The above painting shows Mrs George Baldwin (Jane Maltass, 1763–1839), painted by Sir Joshua Reynolds in 1782, wearing the smart Greek dress of Smyrna and Constantinople. Maltass was the daughter of a merchant of the Levant Company. Born in Smyrna, she married George Baldwin, a merchant of Alexandria who later became the British consul there. Maltass epitomises the way Europeans would adopt local dress and local customs, including languages and even accents.
Dr Mansel moved on to the characteristics of modernity, mostly evident in the growing number of international schools in these cities, usually run by French or US missionaries. The above photo shows Latife Hanım, wife of Mustafa Kemal, one of the first, if not the first, Turkish woman to appear unveiled in public. She began her education at a French high school in Smyrna, then moved to a boarding school in London and later attended the Sorbonne in Paris, where she studied political science and law.
Despite such seemingly positive characteristics, the Levant cities were also highly vulnerable, with ‘looting and burning… race and religious hatred ready to erupt’. Some saw them, Dr Mansel says, as ‘urban Titanics, doomed for disaster’. None had a real municipality, with a real national guard or an effective police force which could resist disorder. There was dissatisfaction coming from the hinterland over the wealth of the cities, and kidnappings of merchants’ sons in return for ransom were rife.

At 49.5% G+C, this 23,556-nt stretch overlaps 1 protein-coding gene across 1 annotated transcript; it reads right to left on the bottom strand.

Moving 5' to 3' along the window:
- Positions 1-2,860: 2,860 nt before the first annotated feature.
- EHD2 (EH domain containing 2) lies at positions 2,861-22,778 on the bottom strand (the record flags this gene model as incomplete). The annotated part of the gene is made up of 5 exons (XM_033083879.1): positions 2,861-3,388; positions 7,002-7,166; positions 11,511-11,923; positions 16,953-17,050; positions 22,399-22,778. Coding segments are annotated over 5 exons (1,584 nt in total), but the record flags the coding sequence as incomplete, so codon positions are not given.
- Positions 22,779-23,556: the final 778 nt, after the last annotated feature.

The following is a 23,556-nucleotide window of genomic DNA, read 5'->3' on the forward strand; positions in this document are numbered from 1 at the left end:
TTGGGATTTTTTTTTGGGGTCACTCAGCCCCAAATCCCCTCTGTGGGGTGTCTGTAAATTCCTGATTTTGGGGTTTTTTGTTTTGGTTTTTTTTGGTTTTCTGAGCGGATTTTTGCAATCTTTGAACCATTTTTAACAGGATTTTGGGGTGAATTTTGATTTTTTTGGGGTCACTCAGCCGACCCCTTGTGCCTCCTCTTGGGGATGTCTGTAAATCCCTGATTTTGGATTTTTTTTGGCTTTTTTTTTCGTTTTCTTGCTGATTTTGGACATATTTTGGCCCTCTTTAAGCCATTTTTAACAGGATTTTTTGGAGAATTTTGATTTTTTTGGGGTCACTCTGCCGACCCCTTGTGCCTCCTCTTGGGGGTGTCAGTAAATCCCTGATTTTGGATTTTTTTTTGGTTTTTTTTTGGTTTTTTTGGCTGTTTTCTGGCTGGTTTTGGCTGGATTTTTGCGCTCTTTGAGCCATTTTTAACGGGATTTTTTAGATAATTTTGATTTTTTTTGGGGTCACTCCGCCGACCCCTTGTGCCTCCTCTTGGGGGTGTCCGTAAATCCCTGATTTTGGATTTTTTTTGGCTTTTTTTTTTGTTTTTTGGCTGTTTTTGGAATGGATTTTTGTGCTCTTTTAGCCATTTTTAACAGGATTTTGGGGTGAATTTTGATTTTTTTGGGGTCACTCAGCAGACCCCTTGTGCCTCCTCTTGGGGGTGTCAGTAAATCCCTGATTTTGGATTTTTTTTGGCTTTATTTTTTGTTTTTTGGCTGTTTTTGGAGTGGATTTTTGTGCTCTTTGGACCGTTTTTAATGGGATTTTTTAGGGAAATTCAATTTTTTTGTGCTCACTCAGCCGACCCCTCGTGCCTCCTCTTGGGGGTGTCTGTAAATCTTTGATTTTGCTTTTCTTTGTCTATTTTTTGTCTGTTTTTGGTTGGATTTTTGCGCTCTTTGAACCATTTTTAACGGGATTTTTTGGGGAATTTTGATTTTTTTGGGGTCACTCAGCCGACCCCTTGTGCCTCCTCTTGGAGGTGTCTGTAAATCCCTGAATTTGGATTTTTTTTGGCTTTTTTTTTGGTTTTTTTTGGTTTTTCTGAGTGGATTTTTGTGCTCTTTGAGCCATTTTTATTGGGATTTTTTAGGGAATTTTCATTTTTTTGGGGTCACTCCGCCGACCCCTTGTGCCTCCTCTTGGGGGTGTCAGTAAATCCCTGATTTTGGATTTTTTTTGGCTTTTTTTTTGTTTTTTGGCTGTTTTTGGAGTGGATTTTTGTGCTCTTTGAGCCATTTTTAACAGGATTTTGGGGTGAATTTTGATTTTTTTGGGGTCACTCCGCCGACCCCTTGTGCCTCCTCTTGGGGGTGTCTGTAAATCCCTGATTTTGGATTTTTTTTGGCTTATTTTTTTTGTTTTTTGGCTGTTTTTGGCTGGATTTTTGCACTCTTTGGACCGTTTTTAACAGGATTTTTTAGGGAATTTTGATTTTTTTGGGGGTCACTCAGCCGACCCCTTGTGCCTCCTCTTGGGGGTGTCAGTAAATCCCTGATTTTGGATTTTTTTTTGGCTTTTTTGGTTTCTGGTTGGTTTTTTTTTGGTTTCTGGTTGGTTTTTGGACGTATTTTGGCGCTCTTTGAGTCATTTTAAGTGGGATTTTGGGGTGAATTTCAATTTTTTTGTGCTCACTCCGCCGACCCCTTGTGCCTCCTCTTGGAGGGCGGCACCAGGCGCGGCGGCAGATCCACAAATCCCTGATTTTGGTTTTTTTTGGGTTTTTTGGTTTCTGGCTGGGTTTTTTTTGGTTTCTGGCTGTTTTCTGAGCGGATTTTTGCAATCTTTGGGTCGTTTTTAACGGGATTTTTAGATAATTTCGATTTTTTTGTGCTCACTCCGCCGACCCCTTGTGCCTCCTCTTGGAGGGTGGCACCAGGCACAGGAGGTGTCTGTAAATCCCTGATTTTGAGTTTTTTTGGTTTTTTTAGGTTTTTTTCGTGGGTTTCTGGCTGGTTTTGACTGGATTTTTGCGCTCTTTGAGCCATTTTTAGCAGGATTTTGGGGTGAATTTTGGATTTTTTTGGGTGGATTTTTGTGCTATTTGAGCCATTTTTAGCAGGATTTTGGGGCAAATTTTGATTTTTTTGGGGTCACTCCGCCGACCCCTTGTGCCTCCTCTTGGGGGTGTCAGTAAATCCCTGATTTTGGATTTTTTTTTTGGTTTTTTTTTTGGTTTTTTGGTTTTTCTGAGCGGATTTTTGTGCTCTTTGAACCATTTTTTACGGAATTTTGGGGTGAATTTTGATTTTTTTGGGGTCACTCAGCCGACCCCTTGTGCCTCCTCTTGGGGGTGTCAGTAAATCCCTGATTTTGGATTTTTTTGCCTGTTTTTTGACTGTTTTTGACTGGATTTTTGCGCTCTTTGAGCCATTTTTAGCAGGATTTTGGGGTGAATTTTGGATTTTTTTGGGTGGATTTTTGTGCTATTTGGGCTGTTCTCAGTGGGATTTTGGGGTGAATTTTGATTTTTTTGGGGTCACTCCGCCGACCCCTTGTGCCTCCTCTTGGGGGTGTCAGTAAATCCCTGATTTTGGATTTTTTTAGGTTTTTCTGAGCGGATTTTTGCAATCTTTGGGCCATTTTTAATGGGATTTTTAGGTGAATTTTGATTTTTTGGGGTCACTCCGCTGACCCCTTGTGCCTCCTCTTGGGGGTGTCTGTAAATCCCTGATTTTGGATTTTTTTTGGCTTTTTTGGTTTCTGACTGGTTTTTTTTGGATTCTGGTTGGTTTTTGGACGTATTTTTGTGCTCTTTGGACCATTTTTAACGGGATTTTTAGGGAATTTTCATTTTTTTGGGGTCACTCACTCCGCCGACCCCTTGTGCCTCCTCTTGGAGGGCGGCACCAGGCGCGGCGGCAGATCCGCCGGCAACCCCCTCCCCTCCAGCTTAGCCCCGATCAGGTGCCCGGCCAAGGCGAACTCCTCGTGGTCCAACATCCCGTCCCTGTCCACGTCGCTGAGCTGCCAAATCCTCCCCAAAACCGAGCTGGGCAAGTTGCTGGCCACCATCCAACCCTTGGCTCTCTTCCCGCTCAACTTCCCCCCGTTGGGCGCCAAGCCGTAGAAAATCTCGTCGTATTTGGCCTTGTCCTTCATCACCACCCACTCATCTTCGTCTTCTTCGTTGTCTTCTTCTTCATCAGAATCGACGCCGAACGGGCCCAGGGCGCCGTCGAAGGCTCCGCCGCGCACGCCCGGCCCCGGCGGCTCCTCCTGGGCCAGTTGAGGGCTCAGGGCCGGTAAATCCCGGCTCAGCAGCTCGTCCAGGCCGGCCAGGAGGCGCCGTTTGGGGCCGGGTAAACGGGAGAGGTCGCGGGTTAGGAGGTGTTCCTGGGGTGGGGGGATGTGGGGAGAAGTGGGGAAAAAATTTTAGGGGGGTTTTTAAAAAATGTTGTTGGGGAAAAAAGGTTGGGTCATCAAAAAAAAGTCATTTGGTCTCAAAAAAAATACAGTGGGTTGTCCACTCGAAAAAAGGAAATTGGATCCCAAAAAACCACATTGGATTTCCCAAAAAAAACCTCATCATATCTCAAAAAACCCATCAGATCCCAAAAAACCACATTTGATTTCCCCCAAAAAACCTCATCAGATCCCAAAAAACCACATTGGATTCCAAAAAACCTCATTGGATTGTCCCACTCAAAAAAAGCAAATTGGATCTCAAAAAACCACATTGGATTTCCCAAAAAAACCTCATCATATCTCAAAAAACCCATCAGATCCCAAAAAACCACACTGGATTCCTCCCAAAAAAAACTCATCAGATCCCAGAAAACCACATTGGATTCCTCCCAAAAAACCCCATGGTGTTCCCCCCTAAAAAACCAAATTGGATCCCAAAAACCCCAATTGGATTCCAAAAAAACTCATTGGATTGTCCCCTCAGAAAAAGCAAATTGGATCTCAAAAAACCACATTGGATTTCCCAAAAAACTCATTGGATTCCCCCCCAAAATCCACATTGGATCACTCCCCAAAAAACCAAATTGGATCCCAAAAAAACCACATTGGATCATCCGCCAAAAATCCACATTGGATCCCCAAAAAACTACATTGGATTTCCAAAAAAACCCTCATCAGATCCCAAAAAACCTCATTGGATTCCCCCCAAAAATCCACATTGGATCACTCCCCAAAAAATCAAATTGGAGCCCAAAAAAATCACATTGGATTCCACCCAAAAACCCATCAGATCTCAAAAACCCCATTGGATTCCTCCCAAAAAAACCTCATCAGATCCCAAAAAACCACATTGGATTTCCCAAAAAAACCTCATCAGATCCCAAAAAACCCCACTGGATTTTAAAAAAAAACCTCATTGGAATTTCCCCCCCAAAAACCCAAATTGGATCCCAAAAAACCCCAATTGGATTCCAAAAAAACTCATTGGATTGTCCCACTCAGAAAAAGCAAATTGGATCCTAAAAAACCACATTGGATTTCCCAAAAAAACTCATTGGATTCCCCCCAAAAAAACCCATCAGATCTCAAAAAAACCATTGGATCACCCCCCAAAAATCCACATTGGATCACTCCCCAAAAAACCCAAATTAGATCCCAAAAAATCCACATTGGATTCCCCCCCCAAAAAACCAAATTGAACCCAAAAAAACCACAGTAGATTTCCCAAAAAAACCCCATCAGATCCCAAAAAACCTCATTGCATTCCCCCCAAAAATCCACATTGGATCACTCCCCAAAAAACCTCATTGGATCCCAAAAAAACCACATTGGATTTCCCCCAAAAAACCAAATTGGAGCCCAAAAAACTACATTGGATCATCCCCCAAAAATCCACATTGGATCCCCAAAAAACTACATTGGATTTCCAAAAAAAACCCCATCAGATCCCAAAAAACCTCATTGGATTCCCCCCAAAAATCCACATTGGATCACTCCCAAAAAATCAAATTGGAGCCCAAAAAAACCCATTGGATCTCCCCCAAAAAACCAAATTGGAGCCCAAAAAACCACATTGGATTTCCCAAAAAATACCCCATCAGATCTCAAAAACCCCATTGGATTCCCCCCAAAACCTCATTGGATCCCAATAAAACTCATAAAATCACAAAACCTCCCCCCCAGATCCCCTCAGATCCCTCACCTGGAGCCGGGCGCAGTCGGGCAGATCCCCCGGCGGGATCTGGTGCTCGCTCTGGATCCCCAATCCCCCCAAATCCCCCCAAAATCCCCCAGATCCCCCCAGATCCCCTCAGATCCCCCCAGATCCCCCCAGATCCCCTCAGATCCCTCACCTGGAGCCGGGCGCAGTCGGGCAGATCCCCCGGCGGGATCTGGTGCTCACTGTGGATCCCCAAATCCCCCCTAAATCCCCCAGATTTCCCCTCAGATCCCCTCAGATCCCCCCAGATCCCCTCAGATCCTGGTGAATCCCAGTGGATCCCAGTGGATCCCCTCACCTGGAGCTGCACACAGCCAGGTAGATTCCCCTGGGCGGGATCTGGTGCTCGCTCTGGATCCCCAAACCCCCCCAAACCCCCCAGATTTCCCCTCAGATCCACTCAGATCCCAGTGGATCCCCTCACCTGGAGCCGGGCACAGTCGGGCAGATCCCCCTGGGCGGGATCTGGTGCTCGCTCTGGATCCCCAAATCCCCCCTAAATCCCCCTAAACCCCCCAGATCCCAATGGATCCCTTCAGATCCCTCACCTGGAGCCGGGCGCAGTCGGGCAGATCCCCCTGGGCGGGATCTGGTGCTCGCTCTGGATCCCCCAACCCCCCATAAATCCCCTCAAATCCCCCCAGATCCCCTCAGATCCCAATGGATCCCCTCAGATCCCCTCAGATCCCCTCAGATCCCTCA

Things did not end well for any of the three cities: Smyrna was burnt, Alexandria was Egyptianised and Beirut was ravaged by civil war. The above photo shows how Alexandria looked after the Royal Navy ‘had done its work’ in its 1882 bombardment.
Dr Mansel rounded off his lecture by pondering on what kind of message the Levant cities might have for today's mixed cities – repeating the pattern of the Levant cities – such as London, Paris, New York and Dubai. They too are ‘putting deals before ideals’ and welcoming people from every corner of the world.
The above photograph shows Alec Issigonis from Smyrna, creator of the British Mini, whose family had British passports and could leave when they chose. ‘If the cities of the Levant have a warning for us,’ Dr Mansel concluded somewhat pessimistically, ‘it is perhaps that even the richest cities depend on armed forces.’
Watch the entire lecture below:
Those who wish to make a presentation at the First Conference on Levantine History are asked to submit the title and a brief synopsis of their intended papers by March 31, 2014. Click here for more information.